Environmentalists hail Earth Hour as a big success
With millions of people in over 2,800 cities across the world turning off lights for one hour in a symbolic gesture to highlight concerns over climate change, environmentalists say the global initiative was a huge success. Earth Hour is a day-long energy-saving marathon spanning 83 countries and 24 time zones.world Updated: Mar 31, 2009 18:42 IST
With millions of people in over 2,800 cities across the world turning off lights for one hour in a symbolic gesture to highlight concerns over climate change, environmentalists say the global initiative was a huge success.
Lights went off across the world yesterday as millions of homes and businesses went dark for one hour at 8:30 pm. Local time for the third annual Earth Hour -- a day-long energy- saving marathon spanning 83 countries and 24 time zones.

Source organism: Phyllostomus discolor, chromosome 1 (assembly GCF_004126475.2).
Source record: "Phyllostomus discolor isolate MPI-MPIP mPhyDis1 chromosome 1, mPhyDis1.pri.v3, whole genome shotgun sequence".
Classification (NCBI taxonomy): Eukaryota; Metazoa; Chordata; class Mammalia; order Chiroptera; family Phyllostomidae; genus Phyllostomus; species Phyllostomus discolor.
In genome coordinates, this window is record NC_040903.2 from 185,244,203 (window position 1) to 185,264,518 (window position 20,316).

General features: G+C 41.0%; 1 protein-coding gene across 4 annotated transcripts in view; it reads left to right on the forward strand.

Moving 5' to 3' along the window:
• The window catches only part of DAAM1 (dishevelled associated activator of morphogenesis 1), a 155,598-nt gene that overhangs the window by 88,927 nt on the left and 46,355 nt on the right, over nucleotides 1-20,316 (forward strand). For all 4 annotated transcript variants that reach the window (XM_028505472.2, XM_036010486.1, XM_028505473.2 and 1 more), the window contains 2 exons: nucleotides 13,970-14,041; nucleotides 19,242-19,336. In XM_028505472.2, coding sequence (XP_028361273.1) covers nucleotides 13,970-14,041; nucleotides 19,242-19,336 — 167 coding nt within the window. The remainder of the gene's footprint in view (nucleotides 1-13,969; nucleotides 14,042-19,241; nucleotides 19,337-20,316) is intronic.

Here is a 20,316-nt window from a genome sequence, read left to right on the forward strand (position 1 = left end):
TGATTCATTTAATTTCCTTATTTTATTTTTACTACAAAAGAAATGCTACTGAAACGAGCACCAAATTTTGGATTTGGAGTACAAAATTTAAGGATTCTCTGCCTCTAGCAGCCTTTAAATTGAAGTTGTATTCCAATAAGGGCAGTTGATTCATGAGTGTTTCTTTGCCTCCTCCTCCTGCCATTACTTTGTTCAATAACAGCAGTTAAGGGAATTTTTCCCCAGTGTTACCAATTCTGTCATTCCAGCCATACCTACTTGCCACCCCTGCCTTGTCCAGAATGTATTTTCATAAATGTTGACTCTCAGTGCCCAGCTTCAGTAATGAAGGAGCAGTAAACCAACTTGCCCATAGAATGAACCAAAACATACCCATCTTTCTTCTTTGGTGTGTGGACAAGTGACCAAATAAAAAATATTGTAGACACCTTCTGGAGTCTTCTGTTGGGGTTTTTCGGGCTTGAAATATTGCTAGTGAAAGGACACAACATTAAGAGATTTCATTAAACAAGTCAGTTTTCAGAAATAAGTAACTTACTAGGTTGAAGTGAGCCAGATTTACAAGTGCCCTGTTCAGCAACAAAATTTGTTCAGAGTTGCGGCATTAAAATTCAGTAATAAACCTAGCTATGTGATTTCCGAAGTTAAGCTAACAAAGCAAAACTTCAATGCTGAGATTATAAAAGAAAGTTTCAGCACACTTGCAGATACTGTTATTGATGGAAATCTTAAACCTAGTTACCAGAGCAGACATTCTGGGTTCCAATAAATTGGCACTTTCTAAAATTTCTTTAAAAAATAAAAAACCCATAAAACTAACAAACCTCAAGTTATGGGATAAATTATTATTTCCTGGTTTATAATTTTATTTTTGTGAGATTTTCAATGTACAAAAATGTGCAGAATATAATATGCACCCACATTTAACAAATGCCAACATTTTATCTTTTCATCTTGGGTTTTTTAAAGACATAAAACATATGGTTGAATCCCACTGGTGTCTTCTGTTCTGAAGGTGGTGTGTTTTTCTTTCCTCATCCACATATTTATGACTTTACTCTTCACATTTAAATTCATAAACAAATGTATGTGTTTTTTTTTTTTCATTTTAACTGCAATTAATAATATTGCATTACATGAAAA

India participated enthusiastically in Earth Hour, with official activities taking place in the cities of Delhi, Mumbai, Bangalore, Cochin, Thiruvananthapuram, Dehradun, Shimla, Chandigarh and Hyderabad as well as numerous smaller communities, according to Earth Hour's Web site.
Mumbai's best known landmarks, the Reserve Bank and Air India buildings and the Indian Tourism Development Corporation's flagship Ashok Hotel, went dark along with hundreds of other buildings across the city. Indian IT giants such as WIPRO and Infosys also joined in, it said.
In Washington, the lights went out at the Capitol dome at 8:30 p.M. The same time the Empire State Building, Central Park and the George Washington Bridge in New York went dark.
The Philippines topped this year's participation for Asia, with more than 650 communities taking part in the event, Earth Hour's Web site said.
In London, the light illuminating the face of the landmark Big Ben clock tower was switched off.